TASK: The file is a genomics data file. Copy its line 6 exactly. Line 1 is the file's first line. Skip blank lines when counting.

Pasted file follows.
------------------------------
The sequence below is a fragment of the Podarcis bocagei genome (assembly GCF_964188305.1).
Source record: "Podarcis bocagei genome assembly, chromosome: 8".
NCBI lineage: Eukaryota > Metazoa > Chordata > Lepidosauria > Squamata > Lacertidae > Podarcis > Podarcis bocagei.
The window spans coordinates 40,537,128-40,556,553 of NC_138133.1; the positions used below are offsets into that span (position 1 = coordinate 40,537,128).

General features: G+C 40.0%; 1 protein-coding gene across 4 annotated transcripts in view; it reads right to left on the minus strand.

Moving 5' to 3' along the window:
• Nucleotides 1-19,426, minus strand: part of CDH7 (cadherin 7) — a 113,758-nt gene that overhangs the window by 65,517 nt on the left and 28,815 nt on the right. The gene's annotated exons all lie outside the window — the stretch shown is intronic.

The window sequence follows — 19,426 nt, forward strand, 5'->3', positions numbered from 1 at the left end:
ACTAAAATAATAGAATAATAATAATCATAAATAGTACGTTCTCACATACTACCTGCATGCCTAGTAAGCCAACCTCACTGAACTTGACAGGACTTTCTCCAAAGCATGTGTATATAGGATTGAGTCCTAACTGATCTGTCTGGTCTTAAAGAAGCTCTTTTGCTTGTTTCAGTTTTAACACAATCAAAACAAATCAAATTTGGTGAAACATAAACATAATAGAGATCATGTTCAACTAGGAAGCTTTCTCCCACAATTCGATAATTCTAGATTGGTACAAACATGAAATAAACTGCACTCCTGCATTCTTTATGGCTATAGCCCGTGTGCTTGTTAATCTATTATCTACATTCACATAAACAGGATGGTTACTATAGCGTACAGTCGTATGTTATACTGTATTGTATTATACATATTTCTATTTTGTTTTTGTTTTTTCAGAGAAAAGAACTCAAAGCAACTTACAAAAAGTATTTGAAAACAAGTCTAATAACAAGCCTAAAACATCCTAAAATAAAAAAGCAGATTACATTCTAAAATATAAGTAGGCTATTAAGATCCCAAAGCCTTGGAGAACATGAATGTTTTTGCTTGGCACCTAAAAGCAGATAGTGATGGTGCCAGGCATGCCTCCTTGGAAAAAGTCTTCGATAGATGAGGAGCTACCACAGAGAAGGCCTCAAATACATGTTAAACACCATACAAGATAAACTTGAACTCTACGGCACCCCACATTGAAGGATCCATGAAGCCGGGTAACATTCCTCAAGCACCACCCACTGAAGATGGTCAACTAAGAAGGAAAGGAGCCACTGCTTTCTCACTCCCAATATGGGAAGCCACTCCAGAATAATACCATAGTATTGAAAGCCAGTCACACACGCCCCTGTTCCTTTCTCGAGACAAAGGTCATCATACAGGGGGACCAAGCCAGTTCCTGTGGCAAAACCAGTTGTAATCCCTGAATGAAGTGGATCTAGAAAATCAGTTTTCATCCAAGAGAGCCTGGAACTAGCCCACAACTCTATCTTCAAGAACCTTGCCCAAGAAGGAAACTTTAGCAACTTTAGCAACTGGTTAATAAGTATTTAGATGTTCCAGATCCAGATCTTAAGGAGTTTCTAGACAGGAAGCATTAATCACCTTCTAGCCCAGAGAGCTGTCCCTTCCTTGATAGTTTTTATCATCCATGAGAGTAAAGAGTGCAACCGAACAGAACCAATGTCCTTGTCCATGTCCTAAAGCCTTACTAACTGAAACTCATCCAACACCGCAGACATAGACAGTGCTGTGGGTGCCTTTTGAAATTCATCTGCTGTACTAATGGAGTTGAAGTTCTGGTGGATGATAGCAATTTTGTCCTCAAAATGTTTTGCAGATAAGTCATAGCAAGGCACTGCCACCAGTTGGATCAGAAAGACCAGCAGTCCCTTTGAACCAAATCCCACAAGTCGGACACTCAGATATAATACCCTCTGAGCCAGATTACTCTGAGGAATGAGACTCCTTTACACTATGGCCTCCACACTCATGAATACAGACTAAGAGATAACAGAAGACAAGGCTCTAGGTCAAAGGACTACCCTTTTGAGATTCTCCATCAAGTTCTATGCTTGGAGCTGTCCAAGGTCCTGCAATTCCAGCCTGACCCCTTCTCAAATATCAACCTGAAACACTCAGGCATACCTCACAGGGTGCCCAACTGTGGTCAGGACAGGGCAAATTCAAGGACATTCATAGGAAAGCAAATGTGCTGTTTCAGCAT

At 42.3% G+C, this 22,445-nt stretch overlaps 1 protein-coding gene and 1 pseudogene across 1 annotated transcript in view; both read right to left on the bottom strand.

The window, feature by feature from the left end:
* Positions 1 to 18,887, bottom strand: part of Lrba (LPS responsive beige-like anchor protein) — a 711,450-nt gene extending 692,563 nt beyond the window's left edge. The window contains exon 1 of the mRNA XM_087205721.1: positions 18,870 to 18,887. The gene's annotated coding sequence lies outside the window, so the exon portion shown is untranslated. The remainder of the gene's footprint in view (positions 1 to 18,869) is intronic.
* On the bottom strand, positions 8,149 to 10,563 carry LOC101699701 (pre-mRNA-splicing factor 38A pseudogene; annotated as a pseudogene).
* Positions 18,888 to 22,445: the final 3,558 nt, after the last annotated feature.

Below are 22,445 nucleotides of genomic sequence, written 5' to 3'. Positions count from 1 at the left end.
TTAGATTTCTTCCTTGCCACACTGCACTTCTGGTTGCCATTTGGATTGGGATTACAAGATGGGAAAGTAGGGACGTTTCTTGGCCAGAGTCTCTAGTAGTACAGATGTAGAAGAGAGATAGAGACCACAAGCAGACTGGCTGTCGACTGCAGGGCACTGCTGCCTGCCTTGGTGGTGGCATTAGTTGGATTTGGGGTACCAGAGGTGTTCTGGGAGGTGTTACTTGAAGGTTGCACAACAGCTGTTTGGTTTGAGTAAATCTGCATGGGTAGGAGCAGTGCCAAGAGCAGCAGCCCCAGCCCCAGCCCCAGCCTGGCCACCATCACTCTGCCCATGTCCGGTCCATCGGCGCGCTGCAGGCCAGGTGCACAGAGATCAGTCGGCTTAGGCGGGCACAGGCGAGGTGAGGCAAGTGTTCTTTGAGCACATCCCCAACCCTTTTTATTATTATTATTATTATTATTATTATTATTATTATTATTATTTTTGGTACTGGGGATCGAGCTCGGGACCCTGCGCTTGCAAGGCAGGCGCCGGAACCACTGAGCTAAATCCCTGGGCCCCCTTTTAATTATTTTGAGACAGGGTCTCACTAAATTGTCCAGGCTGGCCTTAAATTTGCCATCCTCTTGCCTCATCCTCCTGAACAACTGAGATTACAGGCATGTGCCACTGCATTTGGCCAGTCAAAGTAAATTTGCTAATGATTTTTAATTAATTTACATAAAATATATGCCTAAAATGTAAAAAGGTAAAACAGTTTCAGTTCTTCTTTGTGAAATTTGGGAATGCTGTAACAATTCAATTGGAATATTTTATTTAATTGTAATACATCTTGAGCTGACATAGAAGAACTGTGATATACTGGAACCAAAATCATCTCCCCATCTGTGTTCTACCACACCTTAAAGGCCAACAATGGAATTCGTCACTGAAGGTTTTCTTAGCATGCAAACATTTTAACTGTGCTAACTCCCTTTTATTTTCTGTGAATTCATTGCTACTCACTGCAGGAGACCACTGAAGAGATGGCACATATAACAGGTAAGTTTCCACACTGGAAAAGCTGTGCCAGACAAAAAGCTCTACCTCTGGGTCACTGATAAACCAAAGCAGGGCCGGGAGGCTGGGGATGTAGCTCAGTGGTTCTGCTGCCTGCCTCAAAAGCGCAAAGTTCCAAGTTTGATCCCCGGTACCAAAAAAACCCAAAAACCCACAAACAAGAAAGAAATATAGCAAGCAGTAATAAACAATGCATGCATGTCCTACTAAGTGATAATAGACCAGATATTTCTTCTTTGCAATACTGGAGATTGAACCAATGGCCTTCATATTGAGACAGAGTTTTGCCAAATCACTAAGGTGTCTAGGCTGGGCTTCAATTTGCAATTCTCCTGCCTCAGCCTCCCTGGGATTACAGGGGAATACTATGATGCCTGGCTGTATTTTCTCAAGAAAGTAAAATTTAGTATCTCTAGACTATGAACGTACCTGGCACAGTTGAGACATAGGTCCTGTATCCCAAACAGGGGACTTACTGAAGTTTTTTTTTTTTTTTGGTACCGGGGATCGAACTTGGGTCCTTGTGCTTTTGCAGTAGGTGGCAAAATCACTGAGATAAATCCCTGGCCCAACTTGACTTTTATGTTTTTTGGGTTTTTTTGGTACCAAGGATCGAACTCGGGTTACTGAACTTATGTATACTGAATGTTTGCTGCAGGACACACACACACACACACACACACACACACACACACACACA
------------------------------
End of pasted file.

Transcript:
Moving 5' to 3' along the window: